10GHz by 2005 running at < 1 volt

The P6 micro-architecture was introduced with the Pentium Pro at 150MHz in 1995 and is still with us today with the Pentium III at 1GHz.  The P6 architecture will be with us for a little while longer, in the end offering clock speeds close to 1.3GHz if not higher which is close to a 9x increase in clock speed since the architecture’s introduction.  Thus it isn’t too far fetched to assume a similar scalability from the Pentium 4’s NetBurst architecture. 

Realistically speaking, we should be able to see NetBurst based processors reach somewhere between 8 – 10GHz in the next five years before the architecture is replaced yet again.  Reaching 2GHz isn’t much of a milestone, however reaching 8 – 10GHz begins to make things much more exciting than they are today.  Obviously this 8 – 10GHz clock range would be based on Intel’s 0.07-micron process that is forecasted to debut in 2005.  These processors will run at less than 1 volt, 0.85v being the current estimate.

This brings up the obvious question, what would you possibly want to do with a 10GHz processor?

Running Microsoft Word can only take so much processing power, regardless of how complex your documents may be, so there’s no real need for such a powerful processor in conventional application areas.  However there are areas that definitely could use a little more power. 

Intel is stressing their focus on pattern recognition as it applies to voice dictation and face detection among other things. 

Imagine being able to speak normally with your computer as you would a secretary sitting next to you and have your computer accurately and quickly take notes from your speech. 

Imagine logging onto your computer not via a user name and a password but by sitting in front of your display and having it scan your face to figure out if you are allowed access to the computer.   

These are things that Intel is claiming will be possible by 2005 with the type of processors that will be available in desktop systems.  It’s definitely going to be a bright future if this does hold true.  Intel is working very hard in developing the software that will help make these visions a reality.  Just think of all that has happened in the past 5 years alone, is the future that we’re painting for you all that far fetched of an idea? 

Does the 0.13-micron Pentium 4 spell success? Facts from Intel
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  • SlyNine - Wednesday, August 18, 2010 - link

    It'll be much much longer then we all thought. :P Reply
  • karasaj - Wednesday, June 20, 2012 - link

    They're 7 years overdue! :)

    History really is interesting.
    Reply
  • Shahnewaz - Sunday, April 12, 2015 - link

    It has been 10 years and the only processor even remotely close enough to 10GHz is an AMD FX-9590@5GHz.
    No, you're not realistically speaking. At least not Intel.
    Reply
  • name99 - Monday, February 29, 2016 - link

    IBM z12 clocked at 5.5GHz, and IBM has claimed POWER8 runs at 5GHz (though I don't know if they've ever sold those on the open market).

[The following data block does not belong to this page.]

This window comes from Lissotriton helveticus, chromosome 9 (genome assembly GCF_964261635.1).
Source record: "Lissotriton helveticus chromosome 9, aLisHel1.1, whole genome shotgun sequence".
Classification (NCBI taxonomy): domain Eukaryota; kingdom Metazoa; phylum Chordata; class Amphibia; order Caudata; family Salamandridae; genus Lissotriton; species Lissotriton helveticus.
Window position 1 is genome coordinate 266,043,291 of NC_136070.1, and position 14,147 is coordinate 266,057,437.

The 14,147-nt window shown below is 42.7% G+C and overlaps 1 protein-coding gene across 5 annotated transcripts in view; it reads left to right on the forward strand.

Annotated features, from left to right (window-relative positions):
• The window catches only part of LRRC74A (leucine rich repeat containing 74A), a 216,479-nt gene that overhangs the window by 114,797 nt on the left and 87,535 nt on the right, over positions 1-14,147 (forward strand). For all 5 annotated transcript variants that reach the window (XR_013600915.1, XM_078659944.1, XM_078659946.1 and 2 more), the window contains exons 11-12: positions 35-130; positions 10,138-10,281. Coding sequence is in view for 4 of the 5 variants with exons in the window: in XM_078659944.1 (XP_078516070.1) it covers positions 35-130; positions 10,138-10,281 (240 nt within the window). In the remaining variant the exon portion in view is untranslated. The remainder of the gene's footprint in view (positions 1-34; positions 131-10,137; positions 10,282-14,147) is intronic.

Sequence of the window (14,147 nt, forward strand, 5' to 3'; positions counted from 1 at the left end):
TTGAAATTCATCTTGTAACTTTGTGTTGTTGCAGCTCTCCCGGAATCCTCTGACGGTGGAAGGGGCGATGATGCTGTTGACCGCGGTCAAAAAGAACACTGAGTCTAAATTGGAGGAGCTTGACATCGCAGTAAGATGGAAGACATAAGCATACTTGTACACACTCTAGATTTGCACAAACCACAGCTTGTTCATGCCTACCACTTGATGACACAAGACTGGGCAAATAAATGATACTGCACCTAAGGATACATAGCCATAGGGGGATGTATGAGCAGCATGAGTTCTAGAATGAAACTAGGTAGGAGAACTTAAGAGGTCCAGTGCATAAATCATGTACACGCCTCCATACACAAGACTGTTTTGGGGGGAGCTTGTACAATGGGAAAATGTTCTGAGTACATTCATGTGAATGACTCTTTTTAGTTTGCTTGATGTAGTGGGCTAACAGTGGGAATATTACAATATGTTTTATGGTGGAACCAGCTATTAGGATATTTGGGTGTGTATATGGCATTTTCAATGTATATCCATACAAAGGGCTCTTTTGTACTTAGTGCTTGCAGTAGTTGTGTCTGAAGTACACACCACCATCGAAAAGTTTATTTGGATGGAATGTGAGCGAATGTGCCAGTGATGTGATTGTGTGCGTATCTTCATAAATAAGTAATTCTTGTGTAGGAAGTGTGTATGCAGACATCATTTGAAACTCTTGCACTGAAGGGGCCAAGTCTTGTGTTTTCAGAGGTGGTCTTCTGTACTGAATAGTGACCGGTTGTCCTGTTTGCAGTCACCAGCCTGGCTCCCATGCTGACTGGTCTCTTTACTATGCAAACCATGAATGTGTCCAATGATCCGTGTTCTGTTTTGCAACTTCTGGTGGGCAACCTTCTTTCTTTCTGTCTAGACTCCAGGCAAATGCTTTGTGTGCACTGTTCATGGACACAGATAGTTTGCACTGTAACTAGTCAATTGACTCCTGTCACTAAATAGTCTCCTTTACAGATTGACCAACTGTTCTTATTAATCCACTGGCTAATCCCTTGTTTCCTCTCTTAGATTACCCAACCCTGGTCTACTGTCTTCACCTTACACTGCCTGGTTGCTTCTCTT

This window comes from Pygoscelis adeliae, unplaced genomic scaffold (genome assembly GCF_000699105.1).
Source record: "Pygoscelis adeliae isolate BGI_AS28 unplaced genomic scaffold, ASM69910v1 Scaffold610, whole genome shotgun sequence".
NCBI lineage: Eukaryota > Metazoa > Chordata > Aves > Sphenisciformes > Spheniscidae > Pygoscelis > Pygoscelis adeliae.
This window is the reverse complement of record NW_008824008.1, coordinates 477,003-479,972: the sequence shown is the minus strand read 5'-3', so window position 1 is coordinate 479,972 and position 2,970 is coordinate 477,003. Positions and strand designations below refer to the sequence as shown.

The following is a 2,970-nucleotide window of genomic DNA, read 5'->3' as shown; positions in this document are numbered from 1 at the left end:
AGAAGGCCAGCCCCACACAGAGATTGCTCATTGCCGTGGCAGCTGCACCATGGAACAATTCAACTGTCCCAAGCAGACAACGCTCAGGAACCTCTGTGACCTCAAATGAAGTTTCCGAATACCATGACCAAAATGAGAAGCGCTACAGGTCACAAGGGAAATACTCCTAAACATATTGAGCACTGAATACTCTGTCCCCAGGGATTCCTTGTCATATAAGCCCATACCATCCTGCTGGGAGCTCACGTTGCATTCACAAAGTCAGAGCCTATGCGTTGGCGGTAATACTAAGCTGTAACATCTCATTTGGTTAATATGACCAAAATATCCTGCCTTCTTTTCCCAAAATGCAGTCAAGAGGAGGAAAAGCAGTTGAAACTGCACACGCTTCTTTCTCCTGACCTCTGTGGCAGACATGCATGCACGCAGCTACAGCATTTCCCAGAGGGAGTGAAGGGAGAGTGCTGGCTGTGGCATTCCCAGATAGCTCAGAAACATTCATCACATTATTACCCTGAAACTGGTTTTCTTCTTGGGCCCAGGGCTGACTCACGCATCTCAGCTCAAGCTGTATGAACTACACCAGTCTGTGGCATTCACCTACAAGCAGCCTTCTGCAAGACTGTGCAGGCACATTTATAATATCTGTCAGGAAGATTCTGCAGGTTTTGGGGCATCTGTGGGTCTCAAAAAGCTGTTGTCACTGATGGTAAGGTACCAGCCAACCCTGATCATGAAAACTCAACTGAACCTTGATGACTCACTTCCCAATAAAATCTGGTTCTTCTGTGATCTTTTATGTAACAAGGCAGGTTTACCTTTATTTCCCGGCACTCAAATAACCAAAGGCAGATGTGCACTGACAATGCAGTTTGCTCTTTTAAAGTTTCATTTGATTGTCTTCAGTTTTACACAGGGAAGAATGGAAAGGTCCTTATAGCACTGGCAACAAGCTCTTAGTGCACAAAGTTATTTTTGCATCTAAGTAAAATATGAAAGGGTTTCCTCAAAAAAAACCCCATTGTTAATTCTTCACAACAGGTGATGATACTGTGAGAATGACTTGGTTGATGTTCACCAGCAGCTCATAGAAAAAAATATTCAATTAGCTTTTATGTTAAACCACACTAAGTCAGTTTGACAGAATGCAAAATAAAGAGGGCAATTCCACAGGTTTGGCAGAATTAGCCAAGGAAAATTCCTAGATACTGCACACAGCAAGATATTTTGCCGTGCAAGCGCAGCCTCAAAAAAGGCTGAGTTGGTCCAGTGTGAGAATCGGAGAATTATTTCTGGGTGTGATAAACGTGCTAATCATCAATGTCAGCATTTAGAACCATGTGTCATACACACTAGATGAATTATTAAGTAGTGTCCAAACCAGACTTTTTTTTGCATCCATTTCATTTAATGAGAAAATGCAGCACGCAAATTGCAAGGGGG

Back in the day (2007) POWER6 WAS sold at 5GHz, and IBM claimed they had versions running at 6GHz (which they may well have sold not on the open market).
    Reply
  • NJCompguy - Monday, February 29, 2016 - link

    15 years later, we can now have facial recognition on a Surface Pro 4 to log in! Yay for the fast pace!! lol Reply
  • name99 - Monday, February 29, 2016 - link

    "These are things that Intel is claiming will be possible by 2005 with the type of processors that will be available in desktop systems.... Intel is working very hard in developing the software that will help make these visions a reality. "

    Let's all remember this next time Intel predicts something, anything. Intel has three skills
    - process/manufacturing
    - circuit design
    - micro-architecture design.
    Unfortunately NOT on that list are things like
    - software design
    - ISA design
    - vision for the future, and prediction

    Which means you're going to be in a bubble if you live in the Intel world. That was obvious here with the absolute lack of mention of any other manufacturer (TSMC was 13 yrs old in 2000), and the lack of mention of other uses of CPUs (Apple Newton was 7 yrs old in 2000). Instead of asking what better processes might enable in less powerful machines, all we get is the question "how do we do more of the same?" The question to ask, usually, should NOT be "what do I do with a 10x faster processor" but "what do I do with a 100x CHEAPER" processor" or what do I do with a "100x lower power processor?"
    The post-iPhone revolution has broken through this bubble in some respects, but not all. Almost everyone is willing to concede that CPUs in cell-phone are important, interesting, and worth following. But we get the same blindness when it comes to the next shrink in size, whether its smartwatches or IoT. And we get an absolute blindness when it comes to the idea of substantially restructured OSs, substantially restructured languages (and development paradigms) --- apparently we're going to be using UNIX-like OS's and C/C++ for the next hundred years...
    Reply

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